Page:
The social brain hypothesis offers an explanation for why primates should (a) have larger brains than other species and (b) differ so strikingly in terms of their cognitive abilities. In this chapter, I outline the social brain hypothesis and some of the evidence that has been adduced to support it, and then explore the extent to which possible cognitive constraints arising from brain volume might limit human social behaviour. I explore two particular aspects of human behaviour: the dynamics of conversation groups and social network size. Two conclusions are suggested by studies that we have undertaken. One is that there is a relationship between an individual's ability to cope with the extended layers of intentional tasks and the size of their social network. The other is that the hierarchical structure of our social networks, consisting of a series of expanding circles containing progressively more individuals, is a function of both the emotional intensity of relationships and the frequency of interaction.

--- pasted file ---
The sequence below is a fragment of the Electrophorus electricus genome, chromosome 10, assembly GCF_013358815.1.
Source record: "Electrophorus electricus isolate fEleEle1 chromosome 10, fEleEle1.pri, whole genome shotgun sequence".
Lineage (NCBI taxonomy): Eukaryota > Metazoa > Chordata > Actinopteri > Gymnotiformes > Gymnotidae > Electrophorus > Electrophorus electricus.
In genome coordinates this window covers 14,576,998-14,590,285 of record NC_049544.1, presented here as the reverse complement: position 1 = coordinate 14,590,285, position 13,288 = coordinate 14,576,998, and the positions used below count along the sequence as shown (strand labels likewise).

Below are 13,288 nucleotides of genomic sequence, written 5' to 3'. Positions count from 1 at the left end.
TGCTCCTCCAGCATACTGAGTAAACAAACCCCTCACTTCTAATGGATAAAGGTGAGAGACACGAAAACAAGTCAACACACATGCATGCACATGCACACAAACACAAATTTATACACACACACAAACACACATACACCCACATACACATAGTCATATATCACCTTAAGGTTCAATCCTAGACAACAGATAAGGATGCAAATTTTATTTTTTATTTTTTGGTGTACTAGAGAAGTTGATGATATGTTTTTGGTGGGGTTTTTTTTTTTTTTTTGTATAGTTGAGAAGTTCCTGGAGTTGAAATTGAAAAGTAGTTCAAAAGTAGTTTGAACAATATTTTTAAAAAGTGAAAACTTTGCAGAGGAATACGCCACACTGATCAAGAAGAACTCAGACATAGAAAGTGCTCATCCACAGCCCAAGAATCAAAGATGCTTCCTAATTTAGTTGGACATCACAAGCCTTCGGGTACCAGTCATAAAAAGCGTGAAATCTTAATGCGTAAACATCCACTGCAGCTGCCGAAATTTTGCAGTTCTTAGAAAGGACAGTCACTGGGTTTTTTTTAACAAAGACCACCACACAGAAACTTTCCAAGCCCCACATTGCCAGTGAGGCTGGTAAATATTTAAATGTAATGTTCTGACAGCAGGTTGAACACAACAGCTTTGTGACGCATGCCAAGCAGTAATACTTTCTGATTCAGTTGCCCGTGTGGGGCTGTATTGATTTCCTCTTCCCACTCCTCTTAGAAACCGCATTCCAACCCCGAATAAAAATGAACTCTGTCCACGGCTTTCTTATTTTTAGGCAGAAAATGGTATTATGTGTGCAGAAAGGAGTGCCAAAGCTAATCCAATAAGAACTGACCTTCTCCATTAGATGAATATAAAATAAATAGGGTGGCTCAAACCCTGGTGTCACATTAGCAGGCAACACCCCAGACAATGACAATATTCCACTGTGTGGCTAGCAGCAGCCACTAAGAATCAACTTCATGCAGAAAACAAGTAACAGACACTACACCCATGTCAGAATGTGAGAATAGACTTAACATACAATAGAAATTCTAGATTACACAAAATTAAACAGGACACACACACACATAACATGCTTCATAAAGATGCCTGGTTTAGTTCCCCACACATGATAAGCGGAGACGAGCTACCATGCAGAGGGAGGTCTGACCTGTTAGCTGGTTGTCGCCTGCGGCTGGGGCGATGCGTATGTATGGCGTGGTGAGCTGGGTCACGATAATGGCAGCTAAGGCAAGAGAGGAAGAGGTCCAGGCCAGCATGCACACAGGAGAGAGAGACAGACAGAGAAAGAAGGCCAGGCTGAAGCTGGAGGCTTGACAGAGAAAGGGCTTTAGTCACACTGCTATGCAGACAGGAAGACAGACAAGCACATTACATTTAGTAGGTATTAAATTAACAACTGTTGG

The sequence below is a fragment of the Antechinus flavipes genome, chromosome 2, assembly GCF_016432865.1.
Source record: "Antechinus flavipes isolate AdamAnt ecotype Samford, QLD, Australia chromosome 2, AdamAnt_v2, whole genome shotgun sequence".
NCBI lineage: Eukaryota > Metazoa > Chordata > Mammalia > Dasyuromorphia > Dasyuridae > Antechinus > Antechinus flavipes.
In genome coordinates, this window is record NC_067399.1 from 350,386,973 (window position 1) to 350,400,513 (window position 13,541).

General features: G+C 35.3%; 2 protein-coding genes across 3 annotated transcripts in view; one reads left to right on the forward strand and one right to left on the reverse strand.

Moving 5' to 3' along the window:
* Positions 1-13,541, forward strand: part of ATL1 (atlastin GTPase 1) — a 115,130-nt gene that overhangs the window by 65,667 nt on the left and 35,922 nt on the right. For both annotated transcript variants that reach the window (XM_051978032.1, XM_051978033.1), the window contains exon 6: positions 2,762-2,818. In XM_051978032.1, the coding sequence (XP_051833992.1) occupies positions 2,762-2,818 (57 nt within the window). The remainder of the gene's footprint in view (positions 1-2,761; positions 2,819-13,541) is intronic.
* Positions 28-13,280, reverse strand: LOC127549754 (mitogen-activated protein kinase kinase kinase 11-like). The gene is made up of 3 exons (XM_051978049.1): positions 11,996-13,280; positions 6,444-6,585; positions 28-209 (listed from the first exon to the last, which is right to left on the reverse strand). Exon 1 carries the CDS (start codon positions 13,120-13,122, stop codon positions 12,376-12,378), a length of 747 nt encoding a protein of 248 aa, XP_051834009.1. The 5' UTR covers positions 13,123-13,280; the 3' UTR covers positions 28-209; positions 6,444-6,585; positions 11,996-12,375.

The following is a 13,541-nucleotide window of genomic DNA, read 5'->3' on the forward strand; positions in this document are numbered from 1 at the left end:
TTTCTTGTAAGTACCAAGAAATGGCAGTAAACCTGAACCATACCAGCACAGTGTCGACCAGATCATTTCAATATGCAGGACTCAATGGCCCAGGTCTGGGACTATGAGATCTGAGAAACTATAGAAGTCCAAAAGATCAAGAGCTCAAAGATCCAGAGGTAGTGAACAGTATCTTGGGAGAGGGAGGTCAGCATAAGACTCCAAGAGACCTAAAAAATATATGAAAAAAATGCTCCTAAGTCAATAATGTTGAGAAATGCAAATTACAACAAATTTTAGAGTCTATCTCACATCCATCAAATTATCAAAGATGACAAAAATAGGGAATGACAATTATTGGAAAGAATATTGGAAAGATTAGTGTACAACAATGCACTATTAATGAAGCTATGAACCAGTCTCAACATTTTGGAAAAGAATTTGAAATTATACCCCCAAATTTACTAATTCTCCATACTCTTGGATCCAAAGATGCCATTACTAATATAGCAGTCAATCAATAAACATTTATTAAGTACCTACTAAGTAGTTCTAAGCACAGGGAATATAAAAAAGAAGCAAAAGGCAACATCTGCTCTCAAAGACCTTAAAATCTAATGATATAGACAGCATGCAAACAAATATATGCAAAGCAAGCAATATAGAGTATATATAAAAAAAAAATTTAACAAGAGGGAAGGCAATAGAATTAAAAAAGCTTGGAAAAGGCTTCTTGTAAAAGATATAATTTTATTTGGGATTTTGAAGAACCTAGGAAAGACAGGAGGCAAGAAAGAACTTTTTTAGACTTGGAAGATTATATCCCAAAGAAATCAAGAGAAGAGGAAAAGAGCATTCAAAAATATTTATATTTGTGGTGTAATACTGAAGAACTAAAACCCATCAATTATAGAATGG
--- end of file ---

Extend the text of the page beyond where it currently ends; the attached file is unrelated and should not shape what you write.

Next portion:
Barrett, L., Dunbar, R. I. M. and Lycett, J. E. (2002): Human Evolutional Psychology. Basingstoke: Palgrave/Macmillan.
Stiller, J. (2002): Perspective Taking and Group Size in Humans. MSc thesis, University of Liverpool.
Strassman, B. I. and Dunbar, R. I. M. (1998): Human evolution and disease: putting the Stone Age in perspective. In: S. C. Stearns (ed.): Evolution in Health and Disease. Oxford, Oxford University Press, 91-101.
Barton, R. A. and Dunbar, R. I. M. (1997): Evolution of the social brain. In A. Whiten and R. W. Byrne (eds), Machiavellian Intelligence II: Extensions and Evaluations. New York: Cambridge University Press.
Machiavellian Intelligence II: Extensions and Evaluations, ().
Machiavellian Intelligence II: Extensions and Evaluations)| false